Biomechanical studies of osteoporotic bone have used synthetic models rather than cadaveric samples because of decreased variability, increased availability, and overall ease of the use of synthetic models. We compared the torsional mechanical properties of cadaveric osteoporotic bone with those of currently available synthetic osteoporotic bone analogues.Methods:
We tested 12 osteoporotic cadaveric humeri and 6 specimens each of 6 types of synthetic analogues. A 5-mm fracture gap model and posterior plating technique with 4.5-mm narrow 10-hole locking compression plate were used. Torque was applied to a peak of ±10 N·m for 1000 cycles at 0.3 Hz. Data were continuously collected during cyclical and ramped loading with a servohydraulic materials testing system.Results:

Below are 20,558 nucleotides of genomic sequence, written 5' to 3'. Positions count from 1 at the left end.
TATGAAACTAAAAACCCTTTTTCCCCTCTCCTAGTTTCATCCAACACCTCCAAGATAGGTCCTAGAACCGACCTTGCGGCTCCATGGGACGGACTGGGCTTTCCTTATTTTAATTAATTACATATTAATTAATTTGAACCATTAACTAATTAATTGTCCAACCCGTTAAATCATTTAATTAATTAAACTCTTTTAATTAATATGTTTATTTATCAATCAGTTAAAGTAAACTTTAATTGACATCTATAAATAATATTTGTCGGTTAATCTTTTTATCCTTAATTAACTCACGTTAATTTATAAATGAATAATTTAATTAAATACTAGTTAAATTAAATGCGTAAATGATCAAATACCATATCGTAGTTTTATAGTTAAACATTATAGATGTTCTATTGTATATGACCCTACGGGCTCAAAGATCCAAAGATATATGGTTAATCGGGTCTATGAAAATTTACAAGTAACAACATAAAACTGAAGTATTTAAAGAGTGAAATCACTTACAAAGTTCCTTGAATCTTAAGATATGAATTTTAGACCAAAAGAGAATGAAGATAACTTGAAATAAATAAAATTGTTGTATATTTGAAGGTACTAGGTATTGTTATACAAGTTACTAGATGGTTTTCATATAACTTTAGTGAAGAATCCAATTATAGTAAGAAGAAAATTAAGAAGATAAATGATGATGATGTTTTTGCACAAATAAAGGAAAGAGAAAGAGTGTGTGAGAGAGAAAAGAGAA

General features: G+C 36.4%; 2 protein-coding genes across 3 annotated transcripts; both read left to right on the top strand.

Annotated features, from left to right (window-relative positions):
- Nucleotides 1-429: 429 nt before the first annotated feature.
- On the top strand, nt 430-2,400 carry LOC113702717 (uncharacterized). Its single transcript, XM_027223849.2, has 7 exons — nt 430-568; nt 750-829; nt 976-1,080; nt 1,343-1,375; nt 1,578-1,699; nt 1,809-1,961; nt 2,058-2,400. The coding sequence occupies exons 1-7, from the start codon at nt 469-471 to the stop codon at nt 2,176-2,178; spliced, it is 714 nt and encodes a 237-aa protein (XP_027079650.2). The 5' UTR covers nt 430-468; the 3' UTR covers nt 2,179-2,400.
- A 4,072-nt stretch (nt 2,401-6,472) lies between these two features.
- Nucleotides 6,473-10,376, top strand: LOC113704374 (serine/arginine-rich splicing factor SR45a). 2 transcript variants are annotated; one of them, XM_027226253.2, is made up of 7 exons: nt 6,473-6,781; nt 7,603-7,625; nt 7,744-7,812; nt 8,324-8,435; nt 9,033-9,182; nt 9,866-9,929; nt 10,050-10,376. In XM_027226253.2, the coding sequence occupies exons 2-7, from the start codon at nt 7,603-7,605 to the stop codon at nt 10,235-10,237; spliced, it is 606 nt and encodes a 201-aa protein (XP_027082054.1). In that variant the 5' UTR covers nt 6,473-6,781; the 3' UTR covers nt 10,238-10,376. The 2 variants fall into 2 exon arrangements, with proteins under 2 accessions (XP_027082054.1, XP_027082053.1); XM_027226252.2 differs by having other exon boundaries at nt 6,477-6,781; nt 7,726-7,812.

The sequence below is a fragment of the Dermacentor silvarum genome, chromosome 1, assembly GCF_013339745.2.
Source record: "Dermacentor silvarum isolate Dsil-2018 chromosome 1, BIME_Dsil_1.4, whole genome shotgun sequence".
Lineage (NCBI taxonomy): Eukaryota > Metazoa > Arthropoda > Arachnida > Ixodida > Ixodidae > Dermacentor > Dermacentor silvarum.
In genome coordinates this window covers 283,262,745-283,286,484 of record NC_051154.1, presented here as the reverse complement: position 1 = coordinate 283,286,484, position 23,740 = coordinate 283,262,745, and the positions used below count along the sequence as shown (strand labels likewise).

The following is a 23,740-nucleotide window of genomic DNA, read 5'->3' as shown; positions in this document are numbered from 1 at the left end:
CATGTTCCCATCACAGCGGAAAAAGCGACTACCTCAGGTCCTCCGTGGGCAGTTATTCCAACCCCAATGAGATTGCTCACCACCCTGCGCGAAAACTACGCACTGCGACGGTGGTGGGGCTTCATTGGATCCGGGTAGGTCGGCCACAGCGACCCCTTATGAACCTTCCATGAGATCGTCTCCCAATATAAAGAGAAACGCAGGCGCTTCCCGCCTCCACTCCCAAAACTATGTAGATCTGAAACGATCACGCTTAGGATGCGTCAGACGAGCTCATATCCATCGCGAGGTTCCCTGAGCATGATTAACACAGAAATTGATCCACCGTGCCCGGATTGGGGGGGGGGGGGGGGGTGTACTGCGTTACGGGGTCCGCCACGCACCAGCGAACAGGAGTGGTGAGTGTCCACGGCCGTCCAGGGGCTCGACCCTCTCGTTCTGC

Cadaveric bone had a 17% failure rate before completing 1000 cycles. Three osteoporotic bone models had 100% failure (P < 0.05), 2 had 17% failure, and 1 had 0% failure before 1000 cycles. Significant differences in the stiffness of the 3 types of synthetic bone models that survived cyclic loading were noted compared with the cadaveric bone model (P < 0.05). Osteoporotic bone analogues had torsional mechanical properties different from those of osteoporotic cadaveric specimens.Conclusions:
The differences between osteoporotic cadaveric humeri and synthetic osteoporotic bone analogues ranged from profound with complete catastrophic failure after a few cycles to subtler differences in stiffness and strain hardening. These findings suggest that different bone analogue models vary substantially in their torsional mechanical properties and might not be appropriate substitutes for cadaveric bone in biomechanical studies of osteoporotic bone.